Super Bowl XLIV: Hunt Legacy Continues As Brian Waters Named Man Of The Year

Derek EstesCorrespondent IFebruary 7, 2010

FORT LAUDERDALE, FL - FEBRUARY 05:  Guard Brian Watters #54 of the Kansas City Chiefs and Walter Payton Man of the Year Finalist looks on during the Walter Payton Man of the Year Press Conference held at the Greater Ft. Lauderdale/Broward County Convention Center as part of media week for Super Bowl XLIV on February 5, 2010 in Fort Lauderdale, Florida.  (Photo by Ronald Martinez/Getty Images)
Ronald Martinez/Getty Images

Sports mogul. Entrepreneurial visionary. Founder.

These are just a handful of the words to describe the Kansas City Chiefs's founder, the late Lamar Hunt.  His impact on Dallas, Kansas City, and professional sports as a whole is as far-reaching as it is remarkable.

However, here are a pair of words to go along with those: Inspirational. Philanthropist.

Chiefs offensive guard Brian Waters was named the recipient of this year's Walter Payton Man of the Year Award.  Named after the legendary Chicago Bears running back, the recipient is chosen by their peers as the player who best exemplifies on-field excellence and community service - hallmarks of Payton's life and career.

This is not a story about Brian Waters, though he is certainly deserving of the respect and recognition that comes with this prestigious award.

Nor is it about the award's namesake, though few people have embodied the merit of this award like Payton, who was the heart, soul and face of the Bears for more than a decade.

This story is about a soft-spoken, gentle man who tilted at windmills and gave the Kansas City Chiefs a purpose greater than the pursuit of rings and trophies.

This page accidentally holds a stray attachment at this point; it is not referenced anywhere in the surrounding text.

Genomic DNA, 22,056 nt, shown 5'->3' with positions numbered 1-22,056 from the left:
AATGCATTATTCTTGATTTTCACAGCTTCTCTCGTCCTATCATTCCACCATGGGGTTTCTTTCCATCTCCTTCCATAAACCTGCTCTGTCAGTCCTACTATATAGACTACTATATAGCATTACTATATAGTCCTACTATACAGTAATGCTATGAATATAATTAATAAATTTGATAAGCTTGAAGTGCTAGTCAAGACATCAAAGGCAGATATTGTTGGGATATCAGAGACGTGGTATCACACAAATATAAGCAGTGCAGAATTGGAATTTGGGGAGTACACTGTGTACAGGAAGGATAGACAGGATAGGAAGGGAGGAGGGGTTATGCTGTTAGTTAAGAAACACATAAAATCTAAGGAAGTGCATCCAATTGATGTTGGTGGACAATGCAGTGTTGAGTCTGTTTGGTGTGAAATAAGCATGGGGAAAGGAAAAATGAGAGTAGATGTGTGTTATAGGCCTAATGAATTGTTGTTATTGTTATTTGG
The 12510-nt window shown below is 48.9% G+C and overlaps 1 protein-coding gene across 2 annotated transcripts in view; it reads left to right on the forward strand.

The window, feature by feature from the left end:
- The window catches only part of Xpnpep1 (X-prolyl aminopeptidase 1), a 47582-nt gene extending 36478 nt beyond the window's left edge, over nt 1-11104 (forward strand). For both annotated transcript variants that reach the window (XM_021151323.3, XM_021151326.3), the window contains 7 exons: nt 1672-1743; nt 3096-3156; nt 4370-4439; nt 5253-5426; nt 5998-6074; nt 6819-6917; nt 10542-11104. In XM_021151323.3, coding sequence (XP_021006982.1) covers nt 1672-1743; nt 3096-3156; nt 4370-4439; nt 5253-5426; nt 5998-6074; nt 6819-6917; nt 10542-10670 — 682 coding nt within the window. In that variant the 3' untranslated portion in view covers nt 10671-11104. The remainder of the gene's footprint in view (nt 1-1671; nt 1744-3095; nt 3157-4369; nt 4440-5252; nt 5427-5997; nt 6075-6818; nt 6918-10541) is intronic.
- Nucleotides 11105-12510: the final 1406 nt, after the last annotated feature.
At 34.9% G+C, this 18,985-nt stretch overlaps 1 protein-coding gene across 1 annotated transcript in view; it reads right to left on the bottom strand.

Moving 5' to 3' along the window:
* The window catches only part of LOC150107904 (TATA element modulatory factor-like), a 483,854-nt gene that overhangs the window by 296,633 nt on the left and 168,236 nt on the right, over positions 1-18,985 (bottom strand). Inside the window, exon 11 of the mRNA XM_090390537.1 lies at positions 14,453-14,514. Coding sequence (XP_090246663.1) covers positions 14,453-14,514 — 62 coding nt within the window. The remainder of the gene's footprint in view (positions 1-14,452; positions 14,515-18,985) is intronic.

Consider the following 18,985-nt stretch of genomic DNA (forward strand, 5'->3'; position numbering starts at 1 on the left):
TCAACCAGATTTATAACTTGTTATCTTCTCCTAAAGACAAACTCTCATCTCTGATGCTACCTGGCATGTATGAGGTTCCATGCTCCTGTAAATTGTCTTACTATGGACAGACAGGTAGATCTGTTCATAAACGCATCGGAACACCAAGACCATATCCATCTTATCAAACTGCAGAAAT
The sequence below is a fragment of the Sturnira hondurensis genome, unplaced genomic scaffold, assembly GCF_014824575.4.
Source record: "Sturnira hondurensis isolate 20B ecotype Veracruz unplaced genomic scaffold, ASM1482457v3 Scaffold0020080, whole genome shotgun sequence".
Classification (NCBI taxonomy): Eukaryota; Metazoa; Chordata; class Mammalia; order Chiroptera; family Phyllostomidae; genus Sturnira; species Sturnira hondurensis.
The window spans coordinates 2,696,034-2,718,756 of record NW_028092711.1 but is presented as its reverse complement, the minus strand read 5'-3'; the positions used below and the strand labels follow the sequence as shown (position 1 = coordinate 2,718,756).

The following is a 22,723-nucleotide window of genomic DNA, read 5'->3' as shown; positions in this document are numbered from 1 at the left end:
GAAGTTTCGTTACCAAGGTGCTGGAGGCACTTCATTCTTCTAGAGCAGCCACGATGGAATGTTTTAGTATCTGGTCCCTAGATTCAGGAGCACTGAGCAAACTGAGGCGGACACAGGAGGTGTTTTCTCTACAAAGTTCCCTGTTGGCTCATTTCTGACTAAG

I remember my first live Chiefs game.  It was 1997, a Monday night game against the Pittsburgh Steelers.  It was a tight game, the Chiefs coming out on top 10-7.  Kansas City's only touchdown came on a halfback pass from Marcus Allen.

But as memorable as that play was, what really stuck with me were the banners on the walls. It seemed every team had their own foundation or humanitarian organization.

It gave me a greater sense of pride in my team, realizing the efforts Chiefs players and their management were making to improve their communities. These men not only did great things on Sunday, but made a difference in our city every other day, as well.

Lamar Hunt gave to the Kansas City community as much as anyone and far more than most. He brought us professional football and soccer. He brought Worlds and Oceans of Fun. 

But most importantly, he brought his commitment to community and players who feel the same to our great city. Willie Lanier, Len Dawson, Derrick Thomas, Will Shields and Brian Waters have done great things for Kansas City, as have many of their peers.

But Lamar Hunt brought these great men to our city, and his son and his team continue the great works he started.

As a Kansas Citian and a Chiefs fan, thank you Lamar Hunt.

And thank you, Brian Waters. Today's recognition is the least of what you deserve.